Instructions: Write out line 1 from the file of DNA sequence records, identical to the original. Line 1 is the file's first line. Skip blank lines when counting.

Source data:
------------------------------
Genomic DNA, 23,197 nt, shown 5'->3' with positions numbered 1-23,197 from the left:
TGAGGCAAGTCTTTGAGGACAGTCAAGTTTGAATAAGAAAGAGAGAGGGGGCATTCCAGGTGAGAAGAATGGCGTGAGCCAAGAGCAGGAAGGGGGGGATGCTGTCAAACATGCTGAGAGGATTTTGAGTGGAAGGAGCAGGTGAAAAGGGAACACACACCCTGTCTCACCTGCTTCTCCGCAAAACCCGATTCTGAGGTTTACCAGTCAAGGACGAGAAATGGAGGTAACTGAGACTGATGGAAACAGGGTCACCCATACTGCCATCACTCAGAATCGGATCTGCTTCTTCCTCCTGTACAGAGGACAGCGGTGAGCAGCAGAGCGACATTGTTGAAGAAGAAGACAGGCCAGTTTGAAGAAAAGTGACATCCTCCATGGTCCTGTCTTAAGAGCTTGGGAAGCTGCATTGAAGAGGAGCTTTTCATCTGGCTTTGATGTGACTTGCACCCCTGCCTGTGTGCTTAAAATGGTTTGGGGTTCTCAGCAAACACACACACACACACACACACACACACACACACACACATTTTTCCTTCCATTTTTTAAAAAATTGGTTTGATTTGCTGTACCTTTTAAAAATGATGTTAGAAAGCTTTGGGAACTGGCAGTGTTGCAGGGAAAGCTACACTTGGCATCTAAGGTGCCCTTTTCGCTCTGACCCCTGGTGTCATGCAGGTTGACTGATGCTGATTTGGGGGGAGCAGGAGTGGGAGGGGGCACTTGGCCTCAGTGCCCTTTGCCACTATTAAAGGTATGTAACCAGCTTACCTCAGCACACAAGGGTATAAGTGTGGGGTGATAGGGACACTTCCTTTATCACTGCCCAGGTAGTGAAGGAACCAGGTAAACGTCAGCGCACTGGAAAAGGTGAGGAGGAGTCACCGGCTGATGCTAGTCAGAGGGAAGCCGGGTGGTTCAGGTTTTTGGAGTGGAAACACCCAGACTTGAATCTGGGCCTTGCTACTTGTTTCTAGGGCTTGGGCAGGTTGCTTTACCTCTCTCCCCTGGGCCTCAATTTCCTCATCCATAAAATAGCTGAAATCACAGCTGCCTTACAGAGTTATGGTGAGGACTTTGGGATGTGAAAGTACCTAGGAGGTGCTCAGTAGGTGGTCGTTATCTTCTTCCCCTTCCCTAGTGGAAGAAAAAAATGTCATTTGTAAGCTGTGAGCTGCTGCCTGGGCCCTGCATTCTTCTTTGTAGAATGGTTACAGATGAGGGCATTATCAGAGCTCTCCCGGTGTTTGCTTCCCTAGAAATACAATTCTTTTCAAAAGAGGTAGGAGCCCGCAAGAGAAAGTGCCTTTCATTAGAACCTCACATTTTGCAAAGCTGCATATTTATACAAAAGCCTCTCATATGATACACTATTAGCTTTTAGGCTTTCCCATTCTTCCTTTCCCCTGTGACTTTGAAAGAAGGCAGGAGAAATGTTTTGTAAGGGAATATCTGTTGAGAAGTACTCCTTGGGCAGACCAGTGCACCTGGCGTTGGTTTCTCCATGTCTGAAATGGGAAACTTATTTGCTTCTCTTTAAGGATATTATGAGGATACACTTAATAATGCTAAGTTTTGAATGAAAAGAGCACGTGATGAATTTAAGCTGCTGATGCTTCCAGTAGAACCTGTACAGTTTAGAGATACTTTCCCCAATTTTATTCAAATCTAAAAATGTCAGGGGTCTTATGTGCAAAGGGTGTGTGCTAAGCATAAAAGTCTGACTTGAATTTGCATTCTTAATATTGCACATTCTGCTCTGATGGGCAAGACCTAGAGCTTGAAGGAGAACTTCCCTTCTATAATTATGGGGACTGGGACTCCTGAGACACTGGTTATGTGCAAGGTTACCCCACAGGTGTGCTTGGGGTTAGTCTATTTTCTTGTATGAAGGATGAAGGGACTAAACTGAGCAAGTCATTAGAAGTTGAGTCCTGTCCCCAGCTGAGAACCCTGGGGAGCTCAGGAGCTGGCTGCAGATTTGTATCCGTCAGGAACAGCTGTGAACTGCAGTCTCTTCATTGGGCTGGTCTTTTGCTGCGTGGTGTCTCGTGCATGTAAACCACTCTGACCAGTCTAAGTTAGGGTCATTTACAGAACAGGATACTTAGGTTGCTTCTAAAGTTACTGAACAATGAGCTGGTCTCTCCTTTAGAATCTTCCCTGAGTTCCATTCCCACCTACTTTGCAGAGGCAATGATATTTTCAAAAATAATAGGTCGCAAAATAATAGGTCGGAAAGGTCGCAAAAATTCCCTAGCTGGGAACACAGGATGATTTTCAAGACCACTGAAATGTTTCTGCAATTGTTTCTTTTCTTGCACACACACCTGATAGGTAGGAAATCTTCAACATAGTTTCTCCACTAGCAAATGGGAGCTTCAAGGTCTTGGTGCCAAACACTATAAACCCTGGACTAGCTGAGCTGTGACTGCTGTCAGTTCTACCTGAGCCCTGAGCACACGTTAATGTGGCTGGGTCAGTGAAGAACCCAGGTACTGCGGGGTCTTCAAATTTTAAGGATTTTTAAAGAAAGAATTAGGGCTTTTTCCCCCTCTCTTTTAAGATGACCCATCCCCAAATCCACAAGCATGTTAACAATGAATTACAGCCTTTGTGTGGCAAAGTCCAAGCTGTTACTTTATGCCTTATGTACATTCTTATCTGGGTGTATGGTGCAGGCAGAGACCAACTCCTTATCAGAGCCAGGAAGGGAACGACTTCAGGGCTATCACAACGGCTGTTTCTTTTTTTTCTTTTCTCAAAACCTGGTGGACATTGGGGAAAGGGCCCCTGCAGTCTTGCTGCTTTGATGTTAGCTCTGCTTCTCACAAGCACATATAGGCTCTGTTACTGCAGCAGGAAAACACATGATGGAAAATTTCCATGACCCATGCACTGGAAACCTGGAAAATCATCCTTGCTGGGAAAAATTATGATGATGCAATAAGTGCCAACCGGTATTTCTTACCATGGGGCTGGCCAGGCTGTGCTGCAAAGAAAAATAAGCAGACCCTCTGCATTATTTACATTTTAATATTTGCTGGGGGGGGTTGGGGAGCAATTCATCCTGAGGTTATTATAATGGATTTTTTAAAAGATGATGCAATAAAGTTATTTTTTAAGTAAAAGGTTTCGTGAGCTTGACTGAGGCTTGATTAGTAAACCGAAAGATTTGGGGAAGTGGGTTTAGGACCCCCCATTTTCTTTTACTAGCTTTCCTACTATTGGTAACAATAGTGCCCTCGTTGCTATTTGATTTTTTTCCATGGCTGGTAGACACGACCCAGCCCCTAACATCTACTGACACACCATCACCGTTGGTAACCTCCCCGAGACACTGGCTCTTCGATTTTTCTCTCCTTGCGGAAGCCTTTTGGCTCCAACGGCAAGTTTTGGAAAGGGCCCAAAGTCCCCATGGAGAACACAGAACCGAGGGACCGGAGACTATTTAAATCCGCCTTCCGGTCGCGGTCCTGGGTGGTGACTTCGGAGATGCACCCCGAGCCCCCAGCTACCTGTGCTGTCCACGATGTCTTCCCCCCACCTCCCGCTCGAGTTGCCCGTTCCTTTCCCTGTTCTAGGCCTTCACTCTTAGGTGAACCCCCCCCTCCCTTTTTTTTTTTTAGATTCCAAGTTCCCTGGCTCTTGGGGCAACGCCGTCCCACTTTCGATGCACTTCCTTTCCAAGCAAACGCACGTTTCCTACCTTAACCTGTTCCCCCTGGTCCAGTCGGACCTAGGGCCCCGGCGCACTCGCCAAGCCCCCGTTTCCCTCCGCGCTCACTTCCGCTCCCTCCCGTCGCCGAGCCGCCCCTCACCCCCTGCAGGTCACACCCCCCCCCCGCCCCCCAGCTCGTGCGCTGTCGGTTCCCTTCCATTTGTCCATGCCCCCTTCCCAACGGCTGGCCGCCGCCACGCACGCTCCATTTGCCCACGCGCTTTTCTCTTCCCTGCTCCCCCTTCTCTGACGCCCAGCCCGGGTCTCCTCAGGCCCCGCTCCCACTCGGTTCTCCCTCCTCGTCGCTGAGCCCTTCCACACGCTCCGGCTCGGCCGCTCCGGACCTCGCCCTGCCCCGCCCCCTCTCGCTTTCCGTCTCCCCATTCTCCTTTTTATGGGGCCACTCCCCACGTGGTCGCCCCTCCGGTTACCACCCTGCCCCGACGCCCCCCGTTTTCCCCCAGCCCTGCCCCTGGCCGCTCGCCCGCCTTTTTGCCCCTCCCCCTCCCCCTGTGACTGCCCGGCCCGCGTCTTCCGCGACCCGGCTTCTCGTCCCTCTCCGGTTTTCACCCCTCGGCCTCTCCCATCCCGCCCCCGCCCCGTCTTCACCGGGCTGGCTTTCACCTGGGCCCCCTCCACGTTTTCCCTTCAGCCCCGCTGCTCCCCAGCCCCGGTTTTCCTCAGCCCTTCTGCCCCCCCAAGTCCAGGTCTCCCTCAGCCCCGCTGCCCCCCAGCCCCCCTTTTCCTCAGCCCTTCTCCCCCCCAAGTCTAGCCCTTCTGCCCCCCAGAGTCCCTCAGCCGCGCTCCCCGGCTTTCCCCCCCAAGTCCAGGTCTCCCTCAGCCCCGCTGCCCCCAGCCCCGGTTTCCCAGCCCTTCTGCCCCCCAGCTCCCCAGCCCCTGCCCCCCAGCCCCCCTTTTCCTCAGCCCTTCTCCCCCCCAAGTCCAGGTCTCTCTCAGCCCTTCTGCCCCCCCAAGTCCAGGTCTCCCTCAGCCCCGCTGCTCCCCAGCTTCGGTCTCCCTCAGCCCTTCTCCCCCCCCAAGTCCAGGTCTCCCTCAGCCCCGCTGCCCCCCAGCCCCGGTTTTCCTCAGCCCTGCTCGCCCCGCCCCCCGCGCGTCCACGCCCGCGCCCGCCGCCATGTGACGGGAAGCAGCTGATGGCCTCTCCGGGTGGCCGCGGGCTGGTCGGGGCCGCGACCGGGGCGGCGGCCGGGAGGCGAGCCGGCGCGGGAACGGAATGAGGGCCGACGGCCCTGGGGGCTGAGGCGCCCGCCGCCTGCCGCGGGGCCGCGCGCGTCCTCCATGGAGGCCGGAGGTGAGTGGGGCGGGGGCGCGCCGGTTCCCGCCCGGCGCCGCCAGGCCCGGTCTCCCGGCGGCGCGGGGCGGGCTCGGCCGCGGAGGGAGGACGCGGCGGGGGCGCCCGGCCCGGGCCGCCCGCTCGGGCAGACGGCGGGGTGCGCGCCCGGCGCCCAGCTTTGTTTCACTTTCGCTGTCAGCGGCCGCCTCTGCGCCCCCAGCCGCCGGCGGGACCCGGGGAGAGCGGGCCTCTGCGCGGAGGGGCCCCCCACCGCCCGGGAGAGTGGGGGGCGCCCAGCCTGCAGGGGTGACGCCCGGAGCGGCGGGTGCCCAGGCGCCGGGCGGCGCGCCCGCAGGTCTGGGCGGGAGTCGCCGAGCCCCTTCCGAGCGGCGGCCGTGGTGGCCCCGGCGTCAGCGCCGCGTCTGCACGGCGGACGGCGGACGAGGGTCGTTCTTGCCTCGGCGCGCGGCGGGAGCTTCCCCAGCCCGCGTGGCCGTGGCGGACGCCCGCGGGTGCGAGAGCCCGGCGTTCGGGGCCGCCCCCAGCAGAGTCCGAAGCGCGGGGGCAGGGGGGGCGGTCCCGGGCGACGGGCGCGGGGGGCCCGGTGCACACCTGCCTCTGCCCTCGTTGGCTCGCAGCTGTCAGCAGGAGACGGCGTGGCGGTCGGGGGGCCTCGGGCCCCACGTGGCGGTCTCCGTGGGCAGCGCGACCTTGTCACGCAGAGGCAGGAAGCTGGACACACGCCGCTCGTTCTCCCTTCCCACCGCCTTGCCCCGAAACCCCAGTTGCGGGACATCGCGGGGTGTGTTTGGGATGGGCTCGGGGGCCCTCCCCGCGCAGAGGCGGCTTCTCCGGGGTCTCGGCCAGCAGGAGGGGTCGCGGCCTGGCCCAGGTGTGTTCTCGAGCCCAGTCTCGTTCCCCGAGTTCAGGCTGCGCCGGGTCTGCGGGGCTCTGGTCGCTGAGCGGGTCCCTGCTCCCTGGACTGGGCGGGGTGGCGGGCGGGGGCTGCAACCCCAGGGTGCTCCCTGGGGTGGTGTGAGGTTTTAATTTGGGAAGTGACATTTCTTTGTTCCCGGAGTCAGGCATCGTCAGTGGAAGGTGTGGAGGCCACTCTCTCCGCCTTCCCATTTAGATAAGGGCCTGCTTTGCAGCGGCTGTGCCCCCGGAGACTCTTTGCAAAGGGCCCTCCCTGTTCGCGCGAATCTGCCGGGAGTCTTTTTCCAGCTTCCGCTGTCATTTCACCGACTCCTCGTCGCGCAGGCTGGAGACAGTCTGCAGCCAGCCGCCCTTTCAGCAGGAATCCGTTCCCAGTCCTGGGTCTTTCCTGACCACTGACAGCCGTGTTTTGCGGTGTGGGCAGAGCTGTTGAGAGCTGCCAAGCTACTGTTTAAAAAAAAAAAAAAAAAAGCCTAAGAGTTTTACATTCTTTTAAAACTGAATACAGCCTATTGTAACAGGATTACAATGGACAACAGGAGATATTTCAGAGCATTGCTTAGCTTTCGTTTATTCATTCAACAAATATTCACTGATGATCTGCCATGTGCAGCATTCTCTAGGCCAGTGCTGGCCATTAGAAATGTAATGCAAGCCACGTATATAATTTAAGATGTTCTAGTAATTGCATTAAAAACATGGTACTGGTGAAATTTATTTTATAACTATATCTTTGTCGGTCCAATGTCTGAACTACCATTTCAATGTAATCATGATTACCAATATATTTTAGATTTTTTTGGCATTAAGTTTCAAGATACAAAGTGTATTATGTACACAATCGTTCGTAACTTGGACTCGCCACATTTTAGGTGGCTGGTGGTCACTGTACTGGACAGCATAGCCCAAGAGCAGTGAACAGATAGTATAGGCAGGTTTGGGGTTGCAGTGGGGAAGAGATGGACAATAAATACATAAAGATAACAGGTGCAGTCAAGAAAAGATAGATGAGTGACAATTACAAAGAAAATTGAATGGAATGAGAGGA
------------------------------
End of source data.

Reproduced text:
Genomic DNA, 23,197 nt, shown 5'->3' with positions numbered 1-23,197 from the left: